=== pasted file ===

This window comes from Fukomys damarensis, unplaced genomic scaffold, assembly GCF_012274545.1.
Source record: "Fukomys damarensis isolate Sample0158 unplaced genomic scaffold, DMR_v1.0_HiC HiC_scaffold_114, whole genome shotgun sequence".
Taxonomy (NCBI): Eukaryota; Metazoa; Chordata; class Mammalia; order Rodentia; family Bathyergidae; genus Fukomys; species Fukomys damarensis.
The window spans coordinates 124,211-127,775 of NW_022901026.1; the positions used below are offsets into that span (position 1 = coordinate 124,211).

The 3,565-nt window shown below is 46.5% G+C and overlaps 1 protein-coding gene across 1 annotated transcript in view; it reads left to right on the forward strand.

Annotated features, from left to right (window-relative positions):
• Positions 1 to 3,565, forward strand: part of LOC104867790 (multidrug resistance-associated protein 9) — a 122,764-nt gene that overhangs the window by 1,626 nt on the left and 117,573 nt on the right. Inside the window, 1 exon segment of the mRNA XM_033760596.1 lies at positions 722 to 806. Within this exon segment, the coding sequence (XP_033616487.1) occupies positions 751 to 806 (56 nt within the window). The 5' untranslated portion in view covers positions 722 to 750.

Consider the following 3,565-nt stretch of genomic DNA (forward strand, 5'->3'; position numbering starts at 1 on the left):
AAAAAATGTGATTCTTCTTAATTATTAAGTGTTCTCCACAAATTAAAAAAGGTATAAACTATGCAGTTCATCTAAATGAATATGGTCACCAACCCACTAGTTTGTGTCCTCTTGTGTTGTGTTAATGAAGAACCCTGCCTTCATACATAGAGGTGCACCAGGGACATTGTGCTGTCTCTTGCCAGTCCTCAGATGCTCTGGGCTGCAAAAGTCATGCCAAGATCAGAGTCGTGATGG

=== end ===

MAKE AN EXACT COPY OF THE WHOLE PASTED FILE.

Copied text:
This window comes from Fukomys damarensis, unplaced genomic scaffold, assembly GCF_012274545.1.
Source record: "Fukomys damarensis isolate Sample0158 unplaced genomic scaffold, DMR_v1.0_HiC HiC_scaffold_114, whole genome shotgun sequence".
Taxonomy (NCBI): Eukaryota; Metazoa; Chordata; class Mammalia; order Rodentia; family Bathyergidae; genus Fukomys; species Fukomys damarensis.
The window spans coordinates 124,211-127,775 of NW_022901026.1; the positions used below are offsets into that span (position 1 = coordinate 124,211).

The 3,565-nt window shown below is 46.5% G+C and overlaps 1 protein-coding gene across 1 annotated transcript in view; it reads left to right on the forward strand.

Annotated features, from left to right (window-relative positions):
• Positions 1 to 3,565, forward strand: part of LOC104867790 (multidrug resistance-associated protein 9) — a 122,764-nt gene that overhangs the window by 1,626 nt on the left and 117,573 nt on the right. Inside the window, 1 exon segment of the mRNA XM_033760596.1 lies at positions 722 to 806. Within this exon segment, the coding sequence (XP_033616487.1) occupies positions 751 to 806 (56 nt within the window). The 5' untranslated portion in view covers positions 722 to 750.

Consider the following 3,565-nt stretch of genomic DNA (forward strand, 5'->3'; position numbering starts at 1 on the left):
AAAAAATGTGATTCTTCTTAATTATTAAGTGTTCTCCACAAATTAAAAAAGGTATAAACTATGCAGTTCATCTAAATGAATATGGTCACCAACCCACTAGTTTGTGTCCTCTTGTGTTGTGTTAATGAAGAACCCTGCCTTCATACATAGAGGTGCACCAGGGACATTGTGCTGTCTCTTGCCAGTCCTCAGATGCTCTGGGCTGCAAAAGTCATGCCAAGATCAGAGTCGTGATGG